Central Hockey League in merger talks
Thursday, April 26th 2001, 12:00 am
By: News On 6
The Western Professional Hockey League and the Central Hockey League, a pair of minor professional leagues that span the South and Midwest, are close to an agreement to merge, officials say.
``We expect to have something ... determined by the first week of May,'' WPHL spokesman Steve Cherwonak said. ``Both sides are committed to making something happen. But, until we see the final documents, I'd hate to say something's imminent.''
CHL spokeswoman Amy Pickett also confirmed Thursday that final word on a merger was expected soon after both leagues' seasons have ended.
``We wouldn't want to overshadow the playoffs,'' she said.
Both leagues have seen several teams fold in recent seasons.
The 5-year-old WPHL has lost six teams since the 1998-99 season. A seventh team, the expansion Tucson Scorch, was supposed to begin play this season only to disband days before the season began. The league still has 13 teams, although some are struggling financially.
The CHL, with franchises in Oklahoma City and Tulsa, lost its Texarkana, Ark., franchise in the midst of the past season. The league's Topeka, Kan., franchise made it to the end of this season but will not be back next year, Pickett said.
Both leagues also have several strong franchises, such as the WPHL's Bossier-Shreveport (La.) Mudbugs, still in the running for their third-straight league title.
``We've been able to keep a loyal fan base and build upon it,'' said Bossier-Shreveport General Manager Jason Rent. ``We'll be one of the strong (franchises) when the merger happens.''
The CHL, which began nine years ago with six teams, expanded to a high of 12 teams at the beginning of last season and expects to have at least 10 next year, Pickett said.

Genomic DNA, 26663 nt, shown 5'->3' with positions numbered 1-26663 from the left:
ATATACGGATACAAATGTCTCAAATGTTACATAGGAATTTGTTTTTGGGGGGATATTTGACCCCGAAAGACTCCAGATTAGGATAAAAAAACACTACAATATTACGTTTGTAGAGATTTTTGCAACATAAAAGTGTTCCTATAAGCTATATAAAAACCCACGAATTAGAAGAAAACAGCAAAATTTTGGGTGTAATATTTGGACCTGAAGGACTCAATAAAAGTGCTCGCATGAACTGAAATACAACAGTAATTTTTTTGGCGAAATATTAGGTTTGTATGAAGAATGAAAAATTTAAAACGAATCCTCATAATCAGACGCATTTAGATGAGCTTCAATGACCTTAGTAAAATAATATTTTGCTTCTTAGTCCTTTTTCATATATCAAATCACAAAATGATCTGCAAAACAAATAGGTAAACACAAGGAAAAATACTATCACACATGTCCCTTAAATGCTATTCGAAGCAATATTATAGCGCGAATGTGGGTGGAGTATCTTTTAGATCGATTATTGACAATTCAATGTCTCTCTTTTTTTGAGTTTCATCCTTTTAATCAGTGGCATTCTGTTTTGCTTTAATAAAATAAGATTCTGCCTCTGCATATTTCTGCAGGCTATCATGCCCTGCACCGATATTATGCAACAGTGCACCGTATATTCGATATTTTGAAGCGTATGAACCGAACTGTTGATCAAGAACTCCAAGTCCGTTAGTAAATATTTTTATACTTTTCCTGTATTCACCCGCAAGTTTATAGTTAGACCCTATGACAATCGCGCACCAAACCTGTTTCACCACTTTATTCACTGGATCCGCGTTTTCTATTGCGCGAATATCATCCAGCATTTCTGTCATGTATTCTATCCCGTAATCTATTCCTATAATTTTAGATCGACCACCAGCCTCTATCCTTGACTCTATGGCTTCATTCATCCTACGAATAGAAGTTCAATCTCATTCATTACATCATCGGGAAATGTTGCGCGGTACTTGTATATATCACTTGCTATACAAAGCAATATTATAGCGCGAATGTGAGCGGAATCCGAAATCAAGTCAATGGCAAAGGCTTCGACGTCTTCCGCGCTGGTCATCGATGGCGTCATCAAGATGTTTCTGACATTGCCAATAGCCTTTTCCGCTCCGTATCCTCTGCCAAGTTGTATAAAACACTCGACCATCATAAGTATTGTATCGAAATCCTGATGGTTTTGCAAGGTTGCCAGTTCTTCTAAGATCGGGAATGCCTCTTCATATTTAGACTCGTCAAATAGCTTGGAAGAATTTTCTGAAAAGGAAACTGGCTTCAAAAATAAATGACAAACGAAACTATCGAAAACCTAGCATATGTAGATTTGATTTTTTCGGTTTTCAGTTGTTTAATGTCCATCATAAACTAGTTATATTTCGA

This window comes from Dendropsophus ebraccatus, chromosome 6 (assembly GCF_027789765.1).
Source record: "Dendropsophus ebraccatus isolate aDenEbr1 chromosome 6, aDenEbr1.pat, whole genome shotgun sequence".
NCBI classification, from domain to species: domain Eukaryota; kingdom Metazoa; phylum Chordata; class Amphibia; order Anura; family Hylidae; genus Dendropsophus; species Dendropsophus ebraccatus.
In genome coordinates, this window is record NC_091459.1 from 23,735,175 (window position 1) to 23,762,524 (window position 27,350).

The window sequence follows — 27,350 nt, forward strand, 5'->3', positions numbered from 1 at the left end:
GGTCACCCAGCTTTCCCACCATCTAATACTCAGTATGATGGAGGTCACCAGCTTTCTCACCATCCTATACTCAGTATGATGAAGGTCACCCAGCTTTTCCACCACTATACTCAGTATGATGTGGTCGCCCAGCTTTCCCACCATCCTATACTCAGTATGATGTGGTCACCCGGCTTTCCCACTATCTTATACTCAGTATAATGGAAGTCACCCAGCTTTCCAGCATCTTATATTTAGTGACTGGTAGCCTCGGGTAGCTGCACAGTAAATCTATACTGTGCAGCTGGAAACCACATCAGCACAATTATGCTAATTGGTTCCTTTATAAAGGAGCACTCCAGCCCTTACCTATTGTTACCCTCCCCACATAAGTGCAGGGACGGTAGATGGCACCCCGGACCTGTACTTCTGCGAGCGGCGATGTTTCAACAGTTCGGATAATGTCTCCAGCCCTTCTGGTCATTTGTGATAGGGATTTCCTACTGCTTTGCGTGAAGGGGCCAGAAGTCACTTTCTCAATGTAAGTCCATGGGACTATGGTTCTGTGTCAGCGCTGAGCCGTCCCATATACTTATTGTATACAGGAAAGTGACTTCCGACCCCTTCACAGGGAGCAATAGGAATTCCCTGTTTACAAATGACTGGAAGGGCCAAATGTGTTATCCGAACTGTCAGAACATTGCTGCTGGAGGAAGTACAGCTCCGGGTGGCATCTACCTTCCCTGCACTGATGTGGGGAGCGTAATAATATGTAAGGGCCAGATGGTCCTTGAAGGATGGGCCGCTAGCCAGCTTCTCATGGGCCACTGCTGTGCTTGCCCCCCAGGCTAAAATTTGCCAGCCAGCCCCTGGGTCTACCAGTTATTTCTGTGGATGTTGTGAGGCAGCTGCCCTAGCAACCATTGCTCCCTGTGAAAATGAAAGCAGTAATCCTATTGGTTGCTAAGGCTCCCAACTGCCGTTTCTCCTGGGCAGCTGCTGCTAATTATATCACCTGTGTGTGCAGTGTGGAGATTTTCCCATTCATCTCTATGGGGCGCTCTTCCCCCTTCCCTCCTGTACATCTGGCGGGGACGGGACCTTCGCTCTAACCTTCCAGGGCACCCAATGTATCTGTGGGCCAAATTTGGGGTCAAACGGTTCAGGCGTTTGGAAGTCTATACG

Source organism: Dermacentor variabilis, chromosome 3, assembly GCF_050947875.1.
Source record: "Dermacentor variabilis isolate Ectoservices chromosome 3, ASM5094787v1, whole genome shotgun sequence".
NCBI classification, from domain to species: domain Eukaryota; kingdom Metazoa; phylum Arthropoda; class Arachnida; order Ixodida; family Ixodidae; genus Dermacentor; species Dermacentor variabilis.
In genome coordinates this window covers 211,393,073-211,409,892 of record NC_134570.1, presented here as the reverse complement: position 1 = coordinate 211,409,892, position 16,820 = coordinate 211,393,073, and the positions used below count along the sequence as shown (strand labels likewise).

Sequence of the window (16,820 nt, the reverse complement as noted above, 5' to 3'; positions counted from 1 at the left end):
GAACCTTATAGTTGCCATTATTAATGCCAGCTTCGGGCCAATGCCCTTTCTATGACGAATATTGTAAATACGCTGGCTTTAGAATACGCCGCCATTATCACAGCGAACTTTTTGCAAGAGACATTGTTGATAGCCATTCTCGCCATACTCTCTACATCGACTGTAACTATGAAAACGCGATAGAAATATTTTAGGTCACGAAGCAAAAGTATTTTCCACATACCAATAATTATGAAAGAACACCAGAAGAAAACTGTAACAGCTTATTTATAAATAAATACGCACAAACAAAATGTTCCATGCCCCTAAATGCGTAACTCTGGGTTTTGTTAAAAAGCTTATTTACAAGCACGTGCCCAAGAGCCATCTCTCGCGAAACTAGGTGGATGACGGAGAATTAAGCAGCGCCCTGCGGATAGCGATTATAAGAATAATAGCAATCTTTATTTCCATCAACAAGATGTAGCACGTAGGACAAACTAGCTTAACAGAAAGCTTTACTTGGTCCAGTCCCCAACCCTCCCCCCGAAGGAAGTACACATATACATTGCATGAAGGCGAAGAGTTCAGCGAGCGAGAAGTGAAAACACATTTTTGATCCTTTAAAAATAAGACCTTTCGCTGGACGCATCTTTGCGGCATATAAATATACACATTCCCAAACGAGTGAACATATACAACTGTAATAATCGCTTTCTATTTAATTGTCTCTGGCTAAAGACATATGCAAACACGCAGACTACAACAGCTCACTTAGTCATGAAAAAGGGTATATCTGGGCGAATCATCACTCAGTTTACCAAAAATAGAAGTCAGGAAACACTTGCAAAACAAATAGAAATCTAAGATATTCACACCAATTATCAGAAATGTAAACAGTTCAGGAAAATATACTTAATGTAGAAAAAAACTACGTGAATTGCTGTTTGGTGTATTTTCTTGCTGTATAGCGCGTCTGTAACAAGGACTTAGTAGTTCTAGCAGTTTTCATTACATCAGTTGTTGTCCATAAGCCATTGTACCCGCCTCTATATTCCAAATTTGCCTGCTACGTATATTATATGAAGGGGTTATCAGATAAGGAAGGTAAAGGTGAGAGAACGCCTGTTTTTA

The WPHL and CHL are lower-tier, developmental leagues, unlike the American Hockey League or the International Hockey League where players are one call away from the top flight National Hockey League.
The CHL, WPHL and larger East Coast Hockey League expanded rapidly in the South, initially getting by on novelty appeal, which now seems to have dissipated. In Louisiana, ECHL franchises in New Orleans and Baton Rouge suffered through dwindling attendance. The Lafayette-based Louisiana IceGators also saw attendance fall slightly but remained a relatively strong franchise.
The Monroe Moccasins of the WPHL exemplify the struggles of developmental league teams. The Moccasins have set a goal of selling 2,500 season tickets for the 2001-2002 seasons by May 15 in order to stay afloat. As of Tuesday, the team has sold 360 season tickets.
``The declines in attendance are a trend,'' Pickett said. ``When you expand so quickly like minor league hockey did, you do have novelty, and now we're trying to find fans who really do enjoy the game,'' Picket said.
Cherwonak said the league is watching the Monroe drive closely, and is imposing new criteria for season tickets, staffing levels and financial commitment.
``We've really changed our approach so that if somebody starts the season, they'll finish it,'' he said.